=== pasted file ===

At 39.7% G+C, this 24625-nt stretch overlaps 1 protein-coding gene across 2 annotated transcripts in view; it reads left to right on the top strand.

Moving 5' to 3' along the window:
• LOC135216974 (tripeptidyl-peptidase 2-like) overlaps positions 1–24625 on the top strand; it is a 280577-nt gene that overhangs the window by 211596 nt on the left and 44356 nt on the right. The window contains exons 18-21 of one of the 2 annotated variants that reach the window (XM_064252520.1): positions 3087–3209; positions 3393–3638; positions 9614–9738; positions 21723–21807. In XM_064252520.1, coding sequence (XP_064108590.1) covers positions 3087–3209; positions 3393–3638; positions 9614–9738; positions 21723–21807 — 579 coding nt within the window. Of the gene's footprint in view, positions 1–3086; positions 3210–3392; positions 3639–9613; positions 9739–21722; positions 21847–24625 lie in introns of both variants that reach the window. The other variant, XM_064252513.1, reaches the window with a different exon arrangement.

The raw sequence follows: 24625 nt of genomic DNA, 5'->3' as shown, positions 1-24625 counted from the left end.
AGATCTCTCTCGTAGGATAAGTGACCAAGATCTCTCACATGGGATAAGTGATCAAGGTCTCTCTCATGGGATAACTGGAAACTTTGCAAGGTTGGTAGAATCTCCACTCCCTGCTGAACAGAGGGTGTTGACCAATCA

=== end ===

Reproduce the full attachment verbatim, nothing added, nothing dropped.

At 39.7% G+C, this 24625-nt stretch overlaps 1 protein-coding gene across 2 annotated transcripts in view; it reads left to right on the top strand.

Moving 5' to 3' along the window:
• LOC135216974 (tripeptidyl-peptidase 2-like) overlaps positions 1–24625 on the top strand; it is a 280577-nt gene that overhangs the window by 211596 nt on the left and 44356 nt on the right. The window contains exons 18-21 of one of the 2 annotated variants that reach the window (XM_064252520.1): positions 3087–3209; positions 3393–3638; positions 9614–9738; positions 21723–21807. In XM_064252520.1, coding sequence (XP_064108590.1) covers positions 3087–3209; positions 3393–3638; positions 9614–9738; positions 21723–21807 — 579 coding nt within the window. Of the gene's footprint in view, positions 1–3086; positions 3210–3392; positions 3639–9613; positions 9739–21722; positions 21847–24625 lie in introns of both variants that reach the window. The other variant, XM_064252513.1, reaches the window with a different exon arrangement.

The raw sequence follows: 24625 nt of genomic DNA, 5'->3' as shown, positions 1-24625 counted from the left end.
AGATCTCTCTCGTAGGATAAGTGACCAAGATCTCTCACATGGGATAAGTGATCAAGGTCTCTCTCATGGGATAACTGGAAACTTTGCAAGGTTGGTAGAATCTCCACTCCCTGCTGAACAGAGGGTGTTGACCAATCA